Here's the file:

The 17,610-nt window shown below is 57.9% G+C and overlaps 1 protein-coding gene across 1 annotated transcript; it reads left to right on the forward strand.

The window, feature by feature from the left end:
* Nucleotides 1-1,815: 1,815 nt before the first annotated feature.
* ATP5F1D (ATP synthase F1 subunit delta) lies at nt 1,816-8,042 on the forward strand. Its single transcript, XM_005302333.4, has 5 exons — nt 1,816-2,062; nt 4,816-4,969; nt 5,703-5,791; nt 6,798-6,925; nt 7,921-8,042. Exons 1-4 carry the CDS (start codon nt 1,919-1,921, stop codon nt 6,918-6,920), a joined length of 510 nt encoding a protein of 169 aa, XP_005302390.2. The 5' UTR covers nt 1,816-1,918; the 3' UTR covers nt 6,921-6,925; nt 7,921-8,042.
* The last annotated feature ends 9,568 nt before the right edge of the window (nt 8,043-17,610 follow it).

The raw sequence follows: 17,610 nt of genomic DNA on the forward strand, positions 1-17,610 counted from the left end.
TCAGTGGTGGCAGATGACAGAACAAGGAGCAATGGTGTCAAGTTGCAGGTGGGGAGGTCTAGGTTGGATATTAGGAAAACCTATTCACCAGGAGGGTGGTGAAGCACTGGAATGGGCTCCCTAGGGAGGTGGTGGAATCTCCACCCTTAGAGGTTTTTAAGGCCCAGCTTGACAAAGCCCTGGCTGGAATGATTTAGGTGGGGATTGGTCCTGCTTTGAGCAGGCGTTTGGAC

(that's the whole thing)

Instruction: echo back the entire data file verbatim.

The 17,610-nt window shown below is 57.9% G+C and overlaps 1 protein-coding gene across 1 annotated transcript; it reads left to right on the forward strand.

The window, feature by feature from the left end:
* Nucleotides 1-1,815: 1,815 nt before the first annotated feature.
* ATP5F1D (ATP synthase F1 subunit delta) lies at nt 1,816-8,042 on the forward strand. Its single transcript, XM_005302333.4, has 5 exons — nt 1,816-2,062; nt 4,816-4,969; nt 5,703-5,791; nt 6,798-6,925; nt 7,921-8,042. Exons 1-4 carry the CDS (start codon nt 1,919-1,921, stop codon nt 6,918-6,920), a joined length of 510 nt encoding a protein of 169 aa, XP_005302390.2. The 5' UTR covers nt 1,816-1,918; the 3' UTR covers nt 6,921-6,925; nt 7,921-8,042.
* The last annotated feature ends 9,568 nt before the right edge of the window (nt 8,043-17,610 follow it).

The raw sequence follows: 17,610 nt of genomic DNA on the forward strand, positions 1-17,610 counted from the left end.
TCAGTGGTGGCAGATGACAGAACAAGGAGCAATGGTGTCAAGTTGCAGGTGGGGAGGTCTAGGTTGGATATTAGGAAAACCTATTCACCAGGAGGGTGGTGAAGCACTGGAATGGGCTCCCTAGGGAGGTGGTGGAATCTCCACCCTTAGAGGTTTTTAAGGCCCAGCTTGACAAAGCCCTGGCTGGAATGATTTAGGTGGGGATTGGTCCTGCTTTGAGCAGGCGTTTGGAC